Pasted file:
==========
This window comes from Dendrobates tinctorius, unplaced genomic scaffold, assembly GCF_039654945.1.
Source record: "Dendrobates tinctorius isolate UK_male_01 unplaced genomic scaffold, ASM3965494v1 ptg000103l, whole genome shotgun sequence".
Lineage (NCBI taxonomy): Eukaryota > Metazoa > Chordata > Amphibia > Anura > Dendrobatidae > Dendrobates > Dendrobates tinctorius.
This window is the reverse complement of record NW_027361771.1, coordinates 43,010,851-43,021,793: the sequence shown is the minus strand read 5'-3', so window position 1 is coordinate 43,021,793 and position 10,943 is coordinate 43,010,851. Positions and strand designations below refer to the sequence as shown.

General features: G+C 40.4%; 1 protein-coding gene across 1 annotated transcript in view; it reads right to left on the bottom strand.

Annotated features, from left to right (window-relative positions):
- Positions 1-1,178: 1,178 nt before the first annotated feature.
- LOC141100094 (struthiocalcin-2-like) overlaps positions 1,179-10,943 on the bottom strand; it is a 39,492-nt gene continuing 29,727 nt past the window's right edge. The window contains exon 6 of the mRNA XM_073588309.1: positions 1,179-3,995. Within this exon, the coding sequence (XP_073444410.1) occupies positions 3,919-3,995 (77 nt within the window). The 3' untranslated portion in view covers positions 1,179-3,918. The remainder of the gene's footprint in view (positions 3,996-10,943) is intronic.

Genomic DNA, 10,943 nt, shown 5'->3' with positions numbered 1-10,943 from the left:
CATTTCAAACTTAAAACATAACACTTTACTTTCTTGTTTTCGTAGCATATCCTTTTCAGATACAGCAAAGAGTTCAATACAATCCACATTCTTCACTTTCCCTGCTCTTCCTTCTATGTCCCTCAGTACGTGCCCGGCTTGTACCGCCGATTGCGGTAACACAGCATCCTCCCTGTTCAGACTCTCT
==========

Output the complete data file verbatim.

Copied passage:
This window comes from Dendrobates tinctorius, unplaced genomic scaffold, assembly GCF_039654945.1.
Source record: "Dendrobates tinctorius isolate UK_male_01 unplaced genomic scaffold, ASM3965494v1 ptg000103l, whole genome shotgun sequence".
Lineage (NCBI taxonomy): Eukaryota > Metazoa > Chordata > Amphibia > Anura > Dendrobatidae > Dendrobates > Dendrobates tinctorius.
This window is the reverse complement of record NW_027361771.1, coordinates 43,010,851-43,021,793: the sequence shown is the minus strand read 5'-3', so window position 1 is coordinate 43,021,793 and position 10,943 is coordinate 43,010,851. Positions and strand designations below refer to the sequence as shown.

General features: G+C 40.4%; 1 protein-coding gene across 1 annotated transcript in view; it reads right to left on the bottom strand.

Annotated features, from left to right (window-relative positions):
- Positions 1-1,178: 1,178 nt before the first annotated feature.
- LOC141100094 (struthiocalcin-2-like) overlaps positions 1,179-10,943 on the bottom strand; it is a 39,492-nt gene continuing 29,727 nt past the window's right edge. The window contains exon 6 of the mRNA XM_073588309.1: positions 1,179-3,995. Within this exon, the coding sequence (XP_073444410.1) occupies positions 3,919-3,995 (77 nt within the window). The 3' untranslated portion in view covers positions 1,179-3,918. The remainder of the gene's footprint in view (positions 3,996-10,943) is intronic.

Genomic DNA, 10,943 nt, shown 5'->3' with positions numbered 1-10,943 from the left:
CATTTCAAACTTAAAACATAACACTTTACTTTCTTGTTTTCGTAGCATATCCTTTTCAGATACAGCAAAGAGTTCAATACAATCCACATTCTTCACTTTCCCTGCTCTTCCTTCTATGTCCCTCAGTACGTGCCCGGCTTGTACCGCCGATTGCGGTAACACAGCATCCTCCCTGTTCAGACTCTCT